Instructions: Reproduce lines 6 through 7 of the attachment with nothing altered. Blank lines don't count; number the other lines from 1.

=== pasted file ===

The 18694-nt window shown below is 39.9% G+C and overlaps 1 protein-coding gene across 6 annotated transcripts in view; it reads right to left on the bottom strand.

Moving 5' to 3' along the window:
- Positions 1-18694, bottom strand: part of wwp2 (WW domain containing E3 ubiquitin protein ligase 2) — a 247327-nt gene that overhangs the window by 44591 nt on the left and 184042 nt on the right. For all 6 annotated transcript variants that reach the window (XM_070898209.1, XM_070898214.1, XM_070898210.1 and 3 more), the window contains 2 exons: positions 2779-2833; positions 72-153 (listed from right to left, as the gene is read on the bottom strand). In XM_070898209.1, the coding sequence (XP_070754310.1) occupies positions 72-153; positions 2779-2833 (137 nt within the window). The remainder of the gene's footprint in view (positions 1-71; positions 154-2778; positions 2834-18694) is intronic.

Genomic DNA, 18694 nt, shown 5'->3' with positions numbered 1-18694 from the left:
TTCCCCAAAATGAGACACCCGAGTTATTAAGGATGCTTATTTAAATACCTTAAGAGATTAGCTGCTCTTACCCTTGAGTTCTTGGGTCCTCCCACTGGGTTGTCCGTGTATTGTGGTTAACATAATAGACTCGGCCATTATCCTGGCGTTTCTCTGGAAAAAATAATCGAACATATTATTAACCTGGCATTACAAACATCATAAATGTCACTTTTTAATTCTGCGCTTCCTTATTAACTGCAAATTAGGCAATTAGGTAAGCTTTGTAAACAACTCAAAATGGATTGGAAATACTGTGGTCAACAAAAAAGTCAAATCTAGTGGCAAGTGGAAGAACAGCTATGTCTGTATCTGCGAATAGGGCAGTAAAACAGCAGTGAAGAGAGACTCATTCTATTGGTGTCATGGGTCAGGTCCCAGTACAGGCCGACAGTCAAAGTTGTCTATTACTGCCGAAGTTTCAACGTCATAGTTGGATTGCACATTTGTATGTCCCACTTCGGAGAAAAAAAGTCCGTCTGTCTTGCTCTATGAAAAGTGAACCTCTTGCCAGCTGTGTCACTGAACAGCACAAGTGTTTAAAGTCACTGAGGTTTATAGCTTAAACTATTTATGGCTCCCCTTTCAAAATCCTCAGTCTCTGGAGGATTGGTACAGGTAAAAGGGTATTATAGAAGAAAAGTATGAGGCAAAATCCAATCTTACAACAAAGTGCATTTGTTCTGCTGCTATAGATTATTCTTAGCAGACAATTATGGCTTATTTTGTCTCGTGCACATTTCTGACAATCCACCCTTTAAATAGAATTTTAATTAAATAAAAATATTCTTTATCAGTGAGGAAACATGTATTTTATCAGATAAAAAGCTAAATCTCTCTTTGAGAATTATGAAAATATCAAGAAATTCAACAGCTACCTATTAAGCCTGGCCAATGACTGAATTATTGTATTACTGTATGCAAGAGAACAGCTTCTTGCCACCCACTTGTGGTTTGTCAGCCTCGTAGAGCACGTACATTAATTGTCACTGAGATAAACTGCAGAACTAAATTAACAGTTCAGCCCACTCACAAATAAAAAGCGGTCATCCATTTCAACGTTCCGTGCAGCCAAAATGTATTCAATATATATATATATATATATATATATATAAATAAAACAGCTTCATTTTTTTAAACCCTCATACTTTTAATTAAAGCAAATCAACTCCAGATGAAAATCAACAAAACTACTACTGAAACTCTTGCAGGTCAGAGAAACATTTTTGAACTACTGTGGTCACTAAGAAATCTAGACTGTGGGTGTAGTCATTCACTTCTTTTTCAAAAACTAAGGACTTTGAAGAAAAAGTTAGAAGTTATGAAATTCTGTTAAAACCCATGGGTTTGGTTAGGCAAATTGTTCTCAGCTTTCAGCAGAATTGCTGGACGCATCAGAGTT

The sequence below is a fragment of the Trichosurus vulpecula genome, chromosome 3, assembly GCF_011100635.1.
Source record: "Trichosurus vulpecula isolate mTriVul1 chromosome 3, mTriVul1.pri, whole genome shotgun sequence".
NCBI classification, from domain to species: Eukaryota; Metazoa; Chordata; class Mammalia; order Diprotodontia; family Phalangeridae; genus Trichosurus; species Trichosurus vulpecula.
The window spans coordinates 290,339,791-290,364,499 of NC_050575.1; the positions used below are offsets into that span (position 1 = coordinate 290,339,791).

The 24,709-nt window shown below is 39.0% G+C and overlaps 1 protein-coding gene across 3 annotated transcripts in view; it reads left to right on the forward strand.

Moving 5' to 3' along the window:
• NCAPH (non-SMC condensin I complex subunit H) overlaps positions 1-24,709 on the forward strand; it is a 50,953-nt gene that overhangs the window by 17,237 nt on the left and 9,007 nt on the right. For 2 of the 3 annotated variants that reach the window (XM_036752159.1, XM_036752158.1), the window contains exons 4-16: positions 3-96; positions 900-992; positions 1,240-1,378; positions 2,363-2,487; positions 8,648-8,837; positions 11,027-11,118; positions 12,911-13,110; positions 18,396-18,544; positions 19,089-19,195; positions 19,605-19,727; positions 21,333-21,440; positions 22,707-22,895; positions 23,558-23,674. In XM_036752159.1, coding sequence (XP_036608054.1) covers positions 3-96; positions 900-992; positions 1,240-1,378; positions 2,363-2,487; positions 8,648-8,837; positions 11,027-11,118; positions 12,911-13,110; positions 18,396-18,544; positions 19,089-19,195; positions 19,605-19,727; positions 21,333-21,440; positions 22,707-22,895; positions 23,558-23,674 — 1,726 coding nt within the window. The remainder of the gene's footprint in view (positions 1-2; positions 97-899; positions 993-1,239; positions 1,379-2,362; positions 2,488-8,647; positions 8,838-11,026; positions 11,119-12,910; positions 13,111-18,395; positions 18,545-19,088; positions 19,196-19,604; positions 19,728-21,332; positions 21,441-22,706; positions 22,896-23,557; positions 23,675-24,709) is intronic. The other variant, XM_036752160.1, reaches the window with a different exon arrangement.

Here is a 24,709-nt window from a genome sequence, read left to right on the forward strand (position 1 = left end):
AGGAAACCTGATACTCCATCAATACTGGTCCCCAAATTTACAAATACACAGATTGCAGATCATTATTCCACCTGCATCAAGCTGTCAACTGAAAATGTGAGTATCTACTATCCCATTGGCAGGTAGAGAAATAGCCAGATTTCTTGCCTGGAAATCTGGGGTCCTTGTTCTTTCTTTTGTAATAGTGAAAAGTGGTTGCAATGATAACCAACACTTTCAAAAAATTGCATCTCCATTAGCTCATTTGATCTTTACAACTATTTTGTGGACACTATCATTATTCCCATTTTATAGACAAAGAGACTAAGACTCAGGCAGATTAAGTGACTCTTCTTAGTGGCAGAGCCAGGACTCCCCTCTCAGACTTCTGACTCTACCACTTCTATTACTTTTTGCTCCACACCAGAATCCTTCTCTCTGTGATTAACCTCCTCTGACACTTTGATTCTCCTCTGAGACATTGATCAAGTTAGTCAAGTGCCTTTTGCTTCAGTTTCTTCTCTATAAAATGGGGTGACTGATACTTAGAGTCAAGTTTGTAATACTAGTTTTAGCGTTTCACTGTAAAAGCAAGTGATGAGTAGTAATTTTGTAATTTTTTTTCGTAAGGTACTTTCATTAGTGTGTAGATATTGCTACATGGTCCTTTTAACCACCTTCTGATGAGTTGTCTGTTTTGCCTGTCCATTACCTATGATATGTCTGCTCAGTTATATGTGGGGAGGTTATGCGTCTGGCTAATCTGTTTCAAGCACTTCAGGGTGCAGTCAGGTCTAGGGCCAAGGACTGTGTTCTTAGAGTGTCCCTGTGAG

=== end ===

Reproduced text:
The sequence below is a fragment of the Trichosurus vulpecula genome, chromosome 3, assembly GCF_011100635.1.
Source record: "Trichosurus vulpecula isolate mTriVul1 chromosome 3, mTriVul1.pri, whole genome shotgun sequence".